The relationship between EIT and Te Wai Mauri has borne fruit.

Left, Tanya Basher, Alice Hughes, Jonathan Dick; Paul Kate, Karen Skipper-HawaiiKirangi and Rewa Mason. Photo provided

Tewe Maori Trust, an environmental company led by EIT Primary Industries School and Hatche, is starting to bear fruit with loyal staff, and the new seedlings will be used for a project on the Hawk Bay Campus. .

The Te Wai Mauri Trust is based in Ngāti Pārau and Waiōhiki Marae, near Taraddale’s EIT’s Hawke’s Bay Campus.

Members of the TY-Morry Trust, also known as the Kaitiaki Rangers, have planted seedlings from their own nursery and set up a nursery near Waiohiki Mari to rejuvenate the area. ).

The nursery was established after the graduation of Rewa Mason, Alice Hughes and Karen Skipper-HawaiiKirangi in New Zealand Certificate of Sustainable Primary Production. [Level 4] EIT from last year.

Funding from the One Billion Trees Fund, EIT enabled the purchase of the first 450 native seedlings sown in November and was planted earlier this month on a cliff at the Ō Tatara pa station above the OOLC Outside Learning Center (OOLC). .

Nagati Parau chairperson Chad Tareha led the caravan, and a young Titokin tree was planted at the entrance to the galley.

Tutor Brian McLean, of EIT Primary Industries School, said the connection is unique because the plant grows in close proximity to Ottawa Pa and the surrounding area. For him, the key is the relationship between education and sustainability and the opportunity for mutual benefit.

Renewal of labor has been going on for some years. It was initially infested with blackberries and weeds but EIT staff and students were able to control the weeds, and with the help of Kaitiaki guards and other teams, they planted thousands of native plants. The area is open to schools as a learning environment with OOLC.

Karen says that studying EIT provides a “really good foundation” for enterprise production.

“The concept that we have been able to integrate into our education by visiting our local nursery site and visiting forest areas is very important in practice.”

Many thanks in particular to the relationship they have built with ET and the support it has provided.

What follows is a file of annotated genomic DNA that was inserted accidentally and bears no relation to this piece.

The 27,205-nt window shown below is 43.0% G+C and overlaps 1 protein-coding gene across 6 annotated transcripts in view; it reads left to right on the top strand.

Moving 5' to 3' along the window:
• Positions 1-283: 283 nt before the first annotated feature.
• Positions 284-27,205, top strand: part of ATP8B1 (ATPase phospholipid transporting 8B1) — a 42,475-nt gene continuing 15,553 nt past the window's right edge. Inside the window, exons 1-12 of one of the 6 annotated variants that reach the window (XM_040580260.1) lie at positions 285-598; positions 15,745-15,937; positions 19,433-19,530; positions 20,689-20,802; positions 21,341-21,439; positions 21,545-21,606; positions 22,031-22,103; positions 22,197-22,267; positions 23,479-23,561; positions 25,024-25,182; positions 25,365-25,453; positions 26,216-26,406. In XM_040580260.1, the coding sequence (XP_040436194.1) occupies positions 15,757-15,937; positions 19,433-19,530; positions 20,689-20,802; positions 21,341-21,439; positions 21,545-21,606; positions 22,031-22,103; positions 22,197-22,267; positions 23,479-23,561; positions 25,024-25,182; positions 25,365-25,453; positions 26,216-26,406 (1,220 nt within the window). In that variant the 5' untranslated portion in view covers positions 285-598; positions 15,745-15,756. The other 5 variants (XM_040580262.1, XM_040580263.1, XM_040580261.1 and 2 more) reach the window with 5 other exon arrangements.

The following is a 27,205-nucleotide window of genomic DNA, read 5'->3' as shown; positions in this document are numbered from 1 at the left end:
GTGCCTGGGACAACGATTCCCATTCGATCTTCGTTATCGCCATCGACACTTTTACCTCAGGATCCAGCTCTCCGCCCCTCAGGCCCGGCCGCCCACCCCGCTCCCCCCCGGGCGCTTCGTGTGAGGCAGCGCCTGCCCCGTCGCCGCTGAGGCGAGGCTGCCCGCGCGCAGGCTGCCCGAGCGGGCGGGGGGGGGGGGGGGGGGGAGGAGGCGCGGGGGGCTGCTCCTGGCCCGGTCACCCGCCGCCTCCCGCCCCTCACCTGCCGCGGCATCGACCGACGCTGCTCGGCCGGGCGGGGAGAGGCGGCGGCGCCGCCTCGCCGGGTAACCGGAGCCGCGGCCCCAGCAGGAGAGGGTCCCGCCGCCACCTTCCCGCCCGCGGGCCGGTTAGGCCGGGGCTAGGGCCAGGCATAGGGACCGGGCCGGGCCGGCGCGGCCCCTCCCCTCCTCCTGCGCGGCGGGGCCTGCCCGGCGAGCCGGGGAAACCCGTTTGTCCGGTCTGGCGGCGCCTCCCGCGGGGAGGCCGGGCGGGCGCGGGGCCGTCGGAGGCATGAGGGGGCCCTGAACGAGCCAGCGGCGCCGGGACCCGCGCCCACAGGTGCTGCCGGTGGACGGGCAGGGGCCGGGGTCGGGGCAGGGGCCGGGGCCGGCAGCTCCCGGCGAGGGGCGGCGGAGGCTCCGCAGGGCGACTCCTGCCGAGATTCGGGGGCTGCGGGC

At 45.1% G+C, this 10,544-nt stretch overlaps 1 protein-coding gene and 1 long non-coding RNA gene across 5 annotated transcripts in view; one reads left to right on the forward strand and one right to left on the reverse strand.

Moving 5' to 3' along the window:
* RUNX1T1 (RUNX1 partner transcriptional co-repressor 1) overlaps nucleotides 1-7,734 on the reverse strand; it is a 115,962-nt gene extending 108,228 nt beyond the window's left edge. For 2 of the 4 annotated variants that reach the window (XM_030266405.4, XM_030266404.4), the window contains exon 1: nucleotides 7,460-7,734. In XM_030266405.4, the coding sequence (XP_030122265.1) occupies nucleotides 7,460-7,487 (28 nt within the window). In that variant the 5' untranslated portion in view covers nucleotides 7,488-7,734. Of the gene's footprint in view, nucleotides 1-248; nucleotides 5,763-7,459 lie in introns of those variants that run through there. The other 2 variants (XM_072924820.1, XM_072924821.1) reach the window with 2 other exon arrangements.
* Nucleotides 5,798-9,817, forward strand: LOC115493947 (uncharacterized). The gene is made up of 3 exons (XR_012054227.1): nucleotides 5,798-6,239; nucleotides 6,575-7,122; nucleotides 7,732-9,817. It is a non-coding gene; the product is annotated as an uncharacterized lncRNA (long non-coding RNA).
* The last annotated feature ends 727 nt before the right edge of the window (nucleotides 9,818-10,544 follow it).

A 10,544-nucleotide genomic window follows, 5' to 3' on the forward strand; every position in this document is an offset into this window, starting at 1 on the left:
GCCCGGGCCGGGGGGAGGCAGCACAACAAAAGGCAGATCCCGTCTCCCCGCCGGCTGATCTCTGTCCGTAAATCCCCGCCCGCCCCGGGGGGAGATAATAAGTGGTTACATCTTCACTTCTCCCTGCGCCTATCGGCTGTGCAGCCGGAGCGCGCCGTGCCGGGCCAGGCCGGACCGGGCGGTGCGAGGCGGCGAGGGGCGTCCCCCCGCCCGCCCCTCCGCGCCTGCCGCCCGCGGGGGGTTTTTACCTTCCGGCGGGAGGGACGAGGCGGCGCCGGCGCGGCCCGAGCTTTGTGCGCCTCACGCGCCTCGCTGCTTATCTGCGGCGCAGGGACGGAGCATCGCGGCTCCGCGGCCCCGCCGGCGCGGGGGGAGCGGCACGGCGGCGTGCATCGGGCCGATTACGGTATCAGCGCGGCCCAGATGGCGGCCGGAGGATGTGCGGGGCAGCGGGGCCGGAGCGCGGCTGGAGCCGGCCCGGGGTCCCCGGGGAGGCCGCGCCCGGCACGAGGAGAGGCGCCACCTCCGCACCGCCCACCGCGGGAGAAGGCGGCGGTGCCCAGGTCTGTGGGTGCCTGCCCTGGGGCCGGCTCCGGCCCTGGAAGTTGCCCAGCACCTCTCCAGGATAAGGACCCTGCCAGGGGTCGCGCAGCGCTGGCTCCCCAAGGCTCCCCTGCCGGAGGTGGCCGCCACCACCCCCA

It is very rewarding for Raw to be able to connect with EIT.

“Selling the first lot of herbs to ET was a great feeling. I think it’s important to just go out there to help the plant but it makes me feel good and connected.

Alice claims to have obtained a New Zealand Certificate of Sustainable Primary Production. [Level 4] “Useful” by learning different techniques, monitoring plants, and finding ways to make them more sustainable in their daily activities.

During his studies, he met with Tanya Basher, the coordinator of horticultural education, who was instrumental in the growth of the nursery.

Kaityaki Rangers have a NZ Certificate in Primary Industrial Skills (Agriculture / Ecology / Horticulture). [Level 2] And NZ Certificate in Primary Industrial Operating Skills [Level 3].

“We have partnered to design and deliver training programs, including external first aid, quad bike licensing, chainsaw and garbage disposal, chemical handling and seedling production skills,” Rewa said.

Paul Kate, Assistant Head of Primary Industries at the school, said it was great to have a working relationship with Tewe Mauri.

“I think it’s great to see Structural and Sustainable Success in EIT Participating in Kindergarten.”

He said the success of the three graduates is an example of the real world results that can be developed.

“Kindergarten is based on the principles of Mataurango Maori (Maori knowledge) and EIT staff want to learn and incorporate these principles into our education.”

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